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Erewhon
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14 Dec 2021, 11:58 am

Sunday, October 24, it was a beautiful day. A day when the sun was present in a sunlit state. And with a camera in hand, i went bird hunting. Well in such a way that i released the birds immediately after shooting, while they were still captured on a memory card. They weren't average birds, they were birds with nerves of steel. They flew past me in all colors and sizes in the dune area of ​​Bergen aan Zee. More precisely on the dune leading to Huize Glory. Very high in the sky also flew some metal birds leaving white stripes. The title of the film is a quote from Harrie Jekkers.

"Je moet vliegen in je dromen om later van de grond te komen
You have to fly in your dreams to get off the ground later"



PhosphorusDecree
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15 Dec 2021, 3:52 pm

I saw great crested grebes flying today. There are a decent number of them around here, but I'd never seen them take to the air until a couple of years ago. I think it's because the population on our local lakes and ponds has got high enough that the adolescents need to go elsewhere to find territory. So, they're learning to fly. Grebes spend nearly all the time in the water. They're pretty bad at walking, and several species have completely lost the ability to fly. The Great Crested Grebe was nearly wiped out in this country in the 19th century because their feathers were popular in the hat trade. So it's good to see them getting a bit overcrowded!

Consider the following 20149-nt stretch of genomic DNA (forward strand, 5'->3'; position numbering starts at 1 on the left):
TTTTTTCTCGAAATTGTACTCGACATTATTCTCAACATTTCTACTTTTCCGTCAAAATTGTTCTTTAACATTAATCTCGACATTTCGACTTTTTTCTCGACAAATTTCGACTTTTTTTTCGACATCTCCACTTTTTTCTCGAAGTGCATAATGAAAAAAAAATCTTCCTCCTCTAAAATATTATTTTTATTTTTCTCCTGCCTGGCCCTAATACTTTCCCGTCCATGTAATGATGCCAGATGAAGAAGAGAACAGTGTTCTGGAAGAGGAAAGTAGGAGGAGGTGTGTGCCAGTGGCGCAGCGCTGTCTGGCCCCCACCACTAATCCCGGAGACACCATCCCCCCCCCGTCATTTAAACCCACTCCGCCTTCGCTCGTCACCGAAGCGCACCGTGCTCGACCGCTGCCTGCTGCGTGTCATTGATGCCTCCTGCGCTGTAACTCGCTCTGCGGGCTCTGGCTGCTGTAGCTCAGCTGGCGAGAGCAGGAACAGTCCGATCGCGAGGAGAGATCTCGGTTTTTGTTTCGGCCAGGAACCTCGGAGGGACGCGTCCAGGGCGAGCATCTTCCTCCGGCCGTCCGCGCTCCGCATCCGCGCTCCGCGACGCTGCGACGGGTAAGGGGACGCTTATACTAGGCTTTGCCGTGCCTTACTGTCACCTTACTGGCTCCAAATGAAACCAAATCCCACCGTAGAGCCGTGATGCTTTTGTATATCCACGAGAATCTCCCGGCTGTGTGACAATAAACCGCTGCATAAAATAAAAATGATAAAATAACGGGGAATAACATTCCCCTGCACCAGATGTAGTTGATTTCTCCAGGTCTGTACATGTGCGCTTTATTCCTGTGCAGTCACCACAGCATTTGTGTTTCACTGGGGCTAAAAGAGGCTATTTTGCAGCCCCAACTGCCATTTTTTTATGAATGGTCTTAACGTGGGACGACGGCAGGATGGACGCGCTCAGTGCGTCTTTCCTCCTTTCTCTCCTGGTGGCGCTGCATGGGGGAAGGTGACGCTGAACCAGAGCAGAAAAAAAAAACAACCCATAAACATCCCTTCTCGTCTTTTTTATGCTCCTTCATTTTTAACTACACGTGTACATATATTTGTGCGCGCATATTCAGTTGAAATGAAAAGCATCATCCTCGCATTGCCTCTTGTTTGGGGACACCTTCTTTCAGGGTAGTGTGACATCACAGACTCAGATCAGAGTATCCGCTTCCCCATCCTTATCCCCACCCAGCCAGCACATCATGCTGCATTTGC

https://www.rspb.org.uk/birds-and-wildl ... ted-grebe/


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29 Dec 2021, 7:23 am

Bald Eagles under webcam: Their chicks have just hatched.

https://www.wtsp.com/article/life/anima ... d5c47dfeee

The eagles built their nest many years ago and the edges of the city have grown up around them.

(There is a very short ad at the beginning video, which is embedded at the top of the news story.)


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Oakling
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29 Dec 2021, 7:39 am

I love birds.

I especially love learning their songs and calls.

My favourite for song which we get a short walk from my home are corn buntings. They are a brown nondescript looking bird, but the sound they make does something to me inside I cannot describe. Also love the sound of buzzards circling high overhead. I do quite a lot of bird surveys.



Erewhon
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18 Jan 2022, 2:20 am

Movie with some peacocks from June last year. With the imposing feathers with 'eyes' i am reminded of the long neck of a giraffe. Now i do not know whether those long feathers of a peacock have arisen through evolution without human intervention, or whether those feathers have become so large through human breeding.



Erewhon
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21 Jan 2022, 11:58 am

Inventor Nikola Tesla seems to have had warm feelings for birds. And in particular a white dove that regularly visited him on his balcony in New York, at least that's what i read somewhere. I can imagine that a genius person like Tesla could get along better with pigeons than with homosapiens. I can also imagine that a pigeon feels comfortable with a calm / calm / thoughtful person as Tesla. It must have something to do with the food he fed that white dove. Love of the white dove, just like the proverbial saying, goes through the stomach with 2 homosapiens (dutch saying).
Aside from that physical food, the chemistry between these 2 creatures will also have been consumed as metaphorical breadcrumbs.

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blazingstar
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21 Jan 2022, 7:56 pm

Erewhon wrote: